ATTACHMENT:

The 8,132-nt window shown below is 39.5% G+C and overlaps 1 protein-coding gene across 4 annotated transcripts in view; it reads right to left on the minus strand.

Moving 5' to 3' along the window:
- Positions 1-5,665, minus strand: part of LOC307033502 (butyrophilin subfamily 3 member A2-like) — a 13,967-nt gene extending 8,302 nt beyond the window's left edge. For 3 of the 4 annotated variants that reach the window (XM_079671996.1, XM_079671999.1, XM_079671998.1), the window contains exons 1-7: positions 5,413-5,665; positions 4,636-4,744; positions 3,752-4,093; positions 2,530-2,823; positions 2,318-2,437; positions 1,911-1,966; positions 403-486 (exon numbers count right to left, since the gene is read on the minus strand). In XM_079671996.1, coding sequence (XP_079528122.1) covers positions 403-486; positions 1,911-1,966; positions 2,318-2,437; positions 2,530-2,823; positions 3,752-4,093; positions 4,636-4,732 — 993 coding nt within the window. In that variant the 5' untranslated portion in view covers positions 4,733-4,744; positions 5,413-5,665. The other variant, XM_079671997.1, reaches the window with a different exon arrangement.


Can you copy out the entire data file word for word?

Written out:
The 8,132-nt window shown below is 39.5% G+C and overlaps 1 protein-coding gene across 4 annotated transcripts in view; it reads right to left on the minus strand.

Moving 5' to 3' along the window:
- Positions 1-5,665, minus strand: part of LOC307033502 (butyrophilin subfamily 3 member A2-like) — a 13,967-nt gene extending 8,302 nt beyond the window's left edge. For 3 of the 4 annotated variants that reach the window (XM_079671996.1, XM_079671999.1, XM_079671998.1), the window contains exons 1-7: positions 5,413-5,665; positions 4,636-4,744; positions 3,752-4,093; positions 2,530-2,823; positions 2,318-2,437; positions 1,911-1,966; positions 403-486 (exon numbers count right to left, since the gene is read on the minus strand). In XM_079671996.1, coding sequence (XP_079528122.1) covers positions 403-486; positions 1,911-1,966; positions 2,318-2,437; positions 2,530-2,823; positions 3,752-4,093; positions 4,636-4,732 — 993 coding nt within the window. In that variant the 5' untranslated portion in view covers positions 4,733-4,744; positions 5,413-5,665. The other variant, XM_079671997.1, reaches the window with a different exon arrangement.